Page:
The Bulava SLBM and the US-Russian Arms Talks

Publication: Eurasia Daily Monitor Volume: 6 Issue: 232

The image created by the disintegration of the Bulava R-30 3M30 in a failed launch

US-Russian nuclear arms reduction negotiators seem close to concluding a follow up strategic arms reduction treaty (START). The Russian press reports that Washington has agreed to serious concessions and that the new START treaty will be signed soon. The new verification measures will be less intrusive and “based on trust.” The US military control mission will be permanently removed from the Votkinsk missile factory in Udmurtia in the Urals. The US is reported to have agreed to allow Russia in the future to cipher telemetric data of intercontinental ballistic missile (ICBM) test launches. Both sides will be allowed 700 to 750 strategic delivery systems (ICBM’s and bombers). The United States is reported to have agreed to include in the quota strategic delivery systems armed with conventional warheads. Moscow will be allowed to operationally deploy and move without constraints its land-based maneuverable Topol, Topol-M and RS-24 ICBM’s. The new START will not restrain Russia in developing and deploying new types of ICBM’s as long as the overall limit of warheads and delivery systems is not exceeded (Vedomosti, December 11; Moskovsky Komsomolets, December 15).

Washington appears to have moved further than halfway to meet Russian demands on a number of important issues. But this apparent success has been overshadowed last week by a major setback: the newest Russian Naval Bulava R-30 3M30 (SS-NX-30) sea launched ballistic missile (SLBM) disintegrated once again during a test launch. The Bulava was launched by a modified Typhoon-class submarine –Dmitry Donskoy– from the White Sea and was destined to hit the Kura test ground in Kamchatka, but it strayed off course, creating magnificent fireworks as it burnt high in the skies over northern Norway, amazing the local population (Interfax, December 10).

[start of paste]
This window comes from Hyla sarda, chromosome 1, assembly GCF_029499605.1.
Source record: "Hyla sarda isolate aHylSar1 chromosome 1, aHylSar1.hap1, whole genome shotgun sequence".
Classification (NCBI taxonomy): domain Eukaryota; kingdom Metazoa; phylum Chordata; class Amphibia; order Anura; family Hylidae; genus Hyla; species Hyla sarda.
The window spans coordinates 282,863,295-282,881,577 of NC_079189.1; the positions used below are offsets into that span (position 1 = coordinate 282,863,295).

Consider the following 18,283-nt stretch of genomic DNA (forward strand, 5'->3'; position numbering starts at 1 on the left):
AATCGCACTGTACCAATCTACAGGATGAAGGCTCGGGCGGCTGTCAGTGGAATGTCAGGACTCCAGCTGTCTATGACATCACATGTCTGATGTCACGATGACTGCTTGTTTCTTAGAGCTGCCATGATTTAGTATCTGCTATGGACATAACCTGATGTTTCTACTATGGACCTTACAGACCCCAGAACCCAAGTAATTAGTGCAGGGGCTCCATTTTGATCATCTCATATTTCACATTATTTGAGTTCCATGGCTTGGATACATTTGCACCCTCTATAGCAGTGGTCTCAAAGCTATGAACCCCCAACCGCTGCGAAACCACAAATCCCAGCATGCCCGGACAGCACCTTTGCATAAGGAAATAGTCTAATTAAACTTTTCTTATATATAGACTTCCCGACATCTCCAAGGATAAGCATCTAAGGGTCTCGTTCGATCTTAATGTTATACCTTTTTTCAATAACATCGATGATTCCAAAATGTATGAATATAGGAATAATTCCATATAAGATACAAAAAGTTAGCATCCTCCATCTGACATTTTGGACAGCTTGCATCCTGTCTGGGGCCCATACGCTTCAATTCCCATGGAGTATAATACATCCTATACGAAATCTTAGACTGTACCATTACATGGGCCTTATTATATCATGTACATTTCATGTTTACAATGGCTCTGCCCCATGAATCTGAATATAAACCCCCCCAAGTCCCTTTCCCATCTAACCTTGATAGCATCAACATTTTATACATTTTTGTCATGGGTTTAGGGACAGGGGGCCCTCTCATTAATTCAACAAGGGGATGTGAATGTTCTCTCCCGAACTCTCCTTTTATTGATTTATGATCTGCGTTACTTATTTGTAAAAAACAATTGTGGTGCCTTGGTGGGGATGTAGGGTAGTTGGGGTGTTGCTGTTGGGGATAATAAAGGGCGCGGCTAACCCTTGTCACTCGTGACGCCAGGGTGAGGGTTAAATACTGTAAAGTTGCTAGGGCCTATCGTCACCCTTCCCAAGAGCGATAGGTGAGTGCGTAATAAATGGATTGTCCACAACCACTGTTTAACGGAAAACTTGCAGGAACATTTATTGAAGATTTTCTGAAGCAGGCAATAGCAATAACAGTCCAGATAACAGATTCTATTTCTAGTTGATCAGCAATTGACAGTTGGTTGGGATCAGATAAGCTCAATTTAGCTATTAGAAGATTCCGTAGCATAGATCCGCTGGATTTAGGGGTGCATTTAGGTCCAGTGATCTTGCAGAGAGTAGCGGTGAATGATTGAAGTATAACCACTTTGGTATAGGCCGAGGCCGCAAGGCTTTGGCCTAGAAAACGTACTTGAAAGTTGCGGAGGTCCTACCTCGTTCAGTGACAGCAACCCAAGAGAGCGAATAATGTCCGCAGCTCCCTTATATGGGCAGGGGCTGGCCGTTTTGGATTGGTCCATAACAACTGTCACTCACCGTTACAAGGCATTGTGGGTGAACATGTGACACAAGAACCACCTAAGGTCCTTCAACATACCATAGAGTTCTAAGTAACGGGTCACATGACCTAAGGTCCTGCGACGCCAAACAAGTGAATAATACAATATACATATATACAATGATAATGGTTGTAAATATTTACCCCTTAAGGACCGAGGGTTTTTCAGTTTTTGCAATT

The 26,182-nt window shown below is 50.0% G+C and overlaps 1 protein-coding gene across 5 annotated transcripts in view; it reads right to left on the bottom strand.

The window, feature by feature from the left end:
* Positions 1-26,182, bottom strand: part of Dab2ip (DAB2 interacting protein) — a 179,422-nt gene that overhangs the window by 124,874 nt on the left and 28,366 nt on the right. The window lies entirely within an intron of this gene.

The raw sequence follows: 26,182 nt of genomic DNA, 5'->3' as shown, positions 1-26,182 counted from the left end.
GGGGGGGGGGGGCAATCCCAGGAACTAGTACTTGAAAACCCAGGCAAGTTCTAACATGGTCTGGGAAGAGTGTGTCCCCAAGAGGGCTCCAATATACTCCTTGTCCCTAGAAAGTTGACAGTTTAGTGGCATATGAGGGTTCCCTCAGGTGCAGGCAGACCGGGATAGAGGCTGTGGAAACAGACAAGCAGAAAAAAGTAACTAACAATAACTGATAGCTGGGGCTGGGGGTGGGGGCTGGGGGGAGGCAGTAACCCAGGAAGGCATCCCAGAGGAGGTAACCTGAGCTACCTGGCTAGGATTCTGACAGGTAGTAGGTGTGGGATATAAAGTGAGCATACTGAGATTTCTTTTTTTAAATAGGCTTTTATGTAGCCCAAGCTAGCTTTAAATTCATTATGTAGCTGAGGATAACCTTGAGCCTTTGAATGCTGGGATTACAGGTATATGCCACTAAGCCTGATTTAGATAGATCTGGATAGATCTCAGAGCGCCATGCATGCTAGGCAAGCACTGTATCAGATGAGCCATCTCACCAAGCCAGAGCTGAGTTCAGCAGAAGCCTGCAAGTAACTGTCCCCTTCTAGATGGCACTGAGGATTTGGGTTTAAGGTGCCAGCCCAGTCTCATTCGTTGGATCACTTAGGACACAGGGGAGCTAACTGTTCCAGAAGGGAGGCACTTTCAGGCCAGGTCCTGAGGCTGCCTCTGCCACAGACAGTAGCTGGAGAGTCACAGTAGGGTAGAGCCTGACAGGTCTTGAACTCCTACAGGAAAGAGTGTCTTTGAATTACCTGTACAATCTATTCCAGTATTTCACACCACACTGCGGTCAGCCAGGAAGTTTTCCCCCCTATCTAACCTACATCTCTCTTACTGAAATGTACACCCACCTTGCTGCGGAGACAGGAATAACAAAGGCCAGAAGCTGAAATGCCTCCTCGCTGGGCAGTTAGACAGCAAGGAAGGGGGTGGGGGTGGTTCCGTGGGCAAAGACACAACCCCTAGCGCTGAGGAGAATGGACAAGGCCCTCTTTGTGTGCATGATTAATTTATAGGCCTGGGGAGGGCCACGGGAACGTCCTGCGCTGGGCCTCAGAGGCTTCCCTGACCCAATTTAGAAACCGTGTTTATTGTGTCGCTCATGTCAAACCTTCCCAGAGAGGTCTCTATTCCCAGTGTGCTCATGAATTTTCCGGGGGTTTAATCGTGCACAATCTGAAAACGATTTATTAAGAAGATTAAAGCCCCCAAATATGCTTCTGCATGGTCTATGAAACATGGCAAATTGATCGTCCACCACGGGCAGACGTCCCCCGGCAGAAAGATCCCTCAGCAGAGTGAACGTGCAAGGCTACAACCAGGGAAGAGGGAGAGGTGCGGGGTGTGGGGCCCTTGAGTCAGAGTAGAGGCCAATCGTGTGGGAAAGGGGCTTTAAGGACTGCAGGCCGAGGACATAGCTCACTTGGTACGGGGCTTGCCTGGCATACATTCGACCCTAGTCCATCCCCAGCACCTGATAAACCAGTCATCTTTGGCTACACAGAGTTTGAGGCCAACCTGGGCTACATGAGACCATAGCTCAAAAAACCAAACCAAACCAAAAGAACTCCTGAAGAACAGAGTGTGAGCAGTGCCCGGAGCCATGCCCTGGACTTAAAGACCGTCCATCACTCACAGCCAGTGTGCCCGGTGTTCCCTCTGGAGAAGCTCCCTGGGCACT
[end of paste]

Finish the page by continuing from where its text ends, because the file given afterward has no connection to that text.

This was the twelfth test of the Bulava and only one of the previous ones was declared by a defense ministry official to have been “fully successful” (RIA Novosti, November 28, 2008). In most cases, the Bulava has ether exploded during its launch or the dummy warheads failed to hit their designated targets. The main designer of the Bulava Yuri Solomonov (63) resigned as general director of the Moscow Institute of Teploteckhnika –the Topol, RS-24 and Bulava research and development facility– after a failed test, though he continued to be the Bulava chief designer. The latest failed launch was prepared with care. Defense officials announced that the causes of the previous Bulava mishaps had been identified and removed (Interfax, November 24). The chief of the Navy, Admiral Vladimir Visotsky publicly expressed confidence in the Bulava’s success and promised to resign if the project fails (RIA Novosti, November 26).

A special commission has been formed to establish the cause of the latest failure and all further tests have been suspended (Interfax, December 14). After all previous Bulava failures commissions were formed, reports issued and causes corrected, but each time another technical mishap occurred.